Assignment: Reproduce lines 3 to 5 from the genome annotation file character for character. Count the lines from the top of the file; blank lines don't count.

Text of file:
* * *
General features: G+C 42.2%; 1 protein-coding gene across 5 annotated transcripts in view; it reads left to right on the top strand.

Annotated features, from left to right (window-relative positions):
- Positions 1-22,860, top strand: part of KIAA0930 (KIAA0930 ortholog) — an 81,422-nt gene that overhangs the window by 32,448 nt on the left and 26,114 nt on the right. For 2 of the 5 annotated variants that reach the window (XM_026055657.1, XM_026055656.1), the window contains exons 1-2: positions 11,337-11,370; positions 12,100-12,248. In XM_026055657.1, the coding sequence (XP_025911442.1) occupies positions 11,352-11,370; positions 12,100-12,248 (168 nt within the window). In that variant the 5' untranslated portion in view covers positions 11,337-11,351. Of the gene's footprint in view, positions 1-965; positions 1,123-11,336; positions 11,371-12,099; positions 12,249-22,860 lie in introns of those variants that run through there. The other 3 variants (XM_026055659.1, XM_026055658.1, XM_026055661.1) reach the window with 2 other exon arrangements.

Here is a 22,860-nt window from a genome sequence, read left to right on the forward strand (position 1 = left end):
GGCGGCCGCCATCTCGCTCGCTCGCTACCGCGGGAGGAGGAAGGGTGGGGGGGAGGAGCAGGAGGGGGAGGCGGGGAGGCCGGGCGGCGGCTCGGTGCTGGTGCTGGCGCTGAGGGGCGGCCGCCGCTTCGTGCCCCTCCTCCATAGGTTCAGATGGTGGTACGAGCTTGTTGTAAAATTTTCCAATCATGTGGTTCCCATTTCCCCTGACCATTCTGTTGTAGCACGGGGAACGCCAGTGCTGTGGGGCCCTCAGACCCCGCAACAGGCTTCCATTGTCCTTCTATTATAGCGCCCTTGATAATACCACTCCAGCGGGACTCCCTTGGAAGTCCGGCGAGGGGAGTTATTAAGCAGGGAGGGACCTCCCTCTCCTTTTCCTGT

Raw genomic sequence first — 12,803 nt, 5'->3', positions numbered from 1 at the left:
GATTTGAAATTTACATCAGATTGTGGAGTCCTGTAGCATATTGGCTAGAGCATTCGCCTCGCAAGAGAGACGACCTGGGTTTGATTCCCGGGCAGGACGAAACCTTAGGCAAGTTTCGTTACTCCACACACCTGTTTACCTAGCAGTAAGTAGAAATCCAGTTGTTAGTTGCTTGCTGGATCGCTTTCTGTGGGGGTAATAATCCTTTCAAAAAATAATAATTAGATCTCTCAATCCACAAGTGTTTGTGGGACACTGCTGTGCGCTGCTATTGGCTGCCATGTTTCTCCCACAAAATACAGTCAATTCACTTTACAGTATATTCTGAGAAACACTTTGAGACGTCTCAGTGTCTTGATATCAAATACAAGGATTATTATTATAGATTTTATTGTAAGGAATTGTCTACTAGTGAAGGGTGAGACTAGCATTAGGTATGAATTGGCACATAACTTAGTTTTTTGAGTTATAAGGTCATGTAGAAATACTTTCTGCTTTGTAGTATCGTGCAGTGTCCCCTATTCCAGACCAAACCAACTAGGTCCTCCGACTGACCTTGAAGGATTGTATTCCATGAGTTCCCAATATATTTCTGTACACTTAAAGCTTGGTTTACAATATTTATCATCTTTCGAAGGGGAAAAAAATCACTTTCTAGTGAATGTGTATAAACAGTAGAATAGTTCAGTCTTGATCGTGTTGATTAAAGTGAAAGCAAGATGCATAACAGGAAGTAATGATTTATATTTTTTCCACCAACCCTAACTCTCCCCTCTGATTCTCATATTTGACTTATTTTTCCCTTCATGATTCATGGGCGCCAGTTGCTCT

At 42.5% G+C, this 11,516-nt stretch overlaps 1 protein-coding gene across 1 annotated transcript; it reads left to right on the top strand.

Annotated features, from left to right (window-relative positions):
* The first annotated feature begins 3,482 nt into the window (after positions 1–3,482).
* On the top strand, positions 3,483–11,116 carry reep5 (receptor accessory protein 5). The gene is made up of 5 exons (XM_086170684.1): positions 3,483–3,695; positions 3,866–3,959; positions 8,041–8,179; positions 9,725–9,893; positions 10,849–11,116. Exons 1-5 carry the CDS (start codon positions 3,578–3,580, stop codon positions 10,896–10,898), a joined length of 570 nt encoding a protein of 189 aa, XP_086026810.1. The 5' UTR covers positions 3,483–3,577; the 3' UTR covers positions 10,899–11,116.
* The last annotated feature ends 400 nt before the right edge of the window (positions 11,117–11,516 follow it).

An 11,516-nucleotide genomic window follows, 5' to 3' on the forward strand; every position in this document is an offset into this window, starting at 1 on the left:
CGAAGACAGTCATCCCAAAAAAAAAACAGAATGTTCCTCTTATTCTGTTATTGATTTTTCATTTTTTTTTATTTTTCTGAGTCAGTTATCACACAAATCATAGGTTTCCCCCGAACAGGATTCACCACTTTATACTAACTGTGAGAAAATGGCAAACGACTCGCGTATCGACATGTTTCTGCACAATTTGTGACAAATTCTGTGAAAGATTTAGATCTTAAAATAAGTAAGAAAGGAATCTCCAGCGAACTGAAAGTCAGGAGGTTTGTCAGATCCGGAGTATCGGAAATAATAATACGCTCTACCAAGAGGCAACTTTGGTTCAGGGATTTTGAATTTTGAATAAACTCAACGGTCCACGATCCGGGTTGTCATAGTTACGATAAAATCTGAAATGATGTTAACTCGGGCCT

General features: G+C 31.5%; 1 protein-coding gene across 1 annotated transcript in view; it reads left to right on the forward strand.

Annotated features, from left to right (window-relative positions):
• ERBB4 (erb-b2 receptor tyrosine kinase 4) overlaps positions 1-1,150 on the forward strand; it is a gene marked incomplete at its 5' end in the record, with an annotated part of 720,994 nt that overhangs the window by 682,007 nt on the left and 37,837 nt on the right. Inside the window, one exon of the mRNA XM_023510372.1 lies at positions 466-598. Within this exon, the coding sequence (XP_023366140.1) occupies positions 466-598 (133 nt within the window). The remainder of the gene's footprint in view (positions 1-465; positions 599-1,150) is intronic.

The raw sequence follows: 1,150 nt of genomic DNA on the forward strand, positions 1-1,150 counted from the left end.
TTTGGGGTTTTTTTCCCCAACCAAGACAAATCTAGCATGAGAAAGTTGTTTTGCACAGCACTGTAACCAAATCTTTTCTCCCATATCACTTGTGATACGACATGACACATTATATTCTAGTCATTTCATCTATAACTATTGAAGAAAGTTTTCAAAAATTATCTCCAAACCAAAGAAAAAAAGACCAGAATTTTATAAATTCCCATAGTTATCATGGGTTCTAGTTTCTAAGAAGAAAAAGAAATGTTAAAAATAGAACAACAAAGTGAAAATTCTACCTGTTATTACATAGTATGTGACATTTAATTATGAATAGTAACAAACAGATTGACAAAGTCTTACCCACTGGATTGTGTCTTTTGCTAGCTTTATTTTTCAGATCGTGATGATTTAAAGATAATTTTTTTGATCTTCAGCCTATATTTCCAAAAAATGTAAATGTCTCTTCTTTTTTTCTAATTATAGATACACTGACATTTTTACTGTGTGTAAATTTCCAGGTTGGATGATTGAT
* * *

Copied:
- Positions 1-22,860, top strand: part of KIAA0930 (KIAA0930 ortholog) — an 81,422-nt gene that overhangs the window by 32,448 nt on the left and 26,114 nt on the right. For 2 of the 5 annotated variants that reach the window (XM_026055657.1, XM_026055656.1), the window contains exons 1-2: positions 11,337-11,370; positions 12,100-12,248. In XM_026055657.1, the coding sequence (XP_025911442.1) occupies positions 11,352-11,370; positions 12,100-12,248 (168 nt within the window). In that variant the 5' untranslated portion in view covers positions 11,337-11,351. Of the gene's footprint in view, positions 1-965; positions 1,123-11,336; positions 11,371-12,099; positions 12,249-22,860 lie in introns of those variants that run through there. The other 3 variants (XM_026055659.1, XM_026055658.1, XM_026055661.1) reach the window with 2 other exon arrangements.

Here is a 22,860-nt window from a genome sequence, read left to right on the forward strand (position 1 = left end):
GGCGGCCGCCATCTCGCTCGCTCGCTACCGCGGGAGGAGGAAGGGTGGGGGGGAGGAGCAGGAGGGGGAGGCGGGGAGGCCGGGCGGCGGCTCGGTGCTGGTGCTGGCGCTGAGGGGCGGCCGCCGCTTCGTGCCCCTCCTCCATAGGTTCAGATGGTGGTACGAGCTTGTTGTAAAATTTTCCAATCATGTGGTTCCCATTTCCCCTGACCATTCTGTTGTAGCACGGGGAACGCCAGTGCTGTGGGGCCCTCAGACCCCGCAACAGGCTTCCATTGTCCTTCTATTATAGCGCCCTTGATAATACCACTCCAGCGGGACTCCCTTGGAAGTCCGGCGAGGGGAGTTATTAAGCAGGGAGGGACCTCCCTCTCCTTTTCCTGT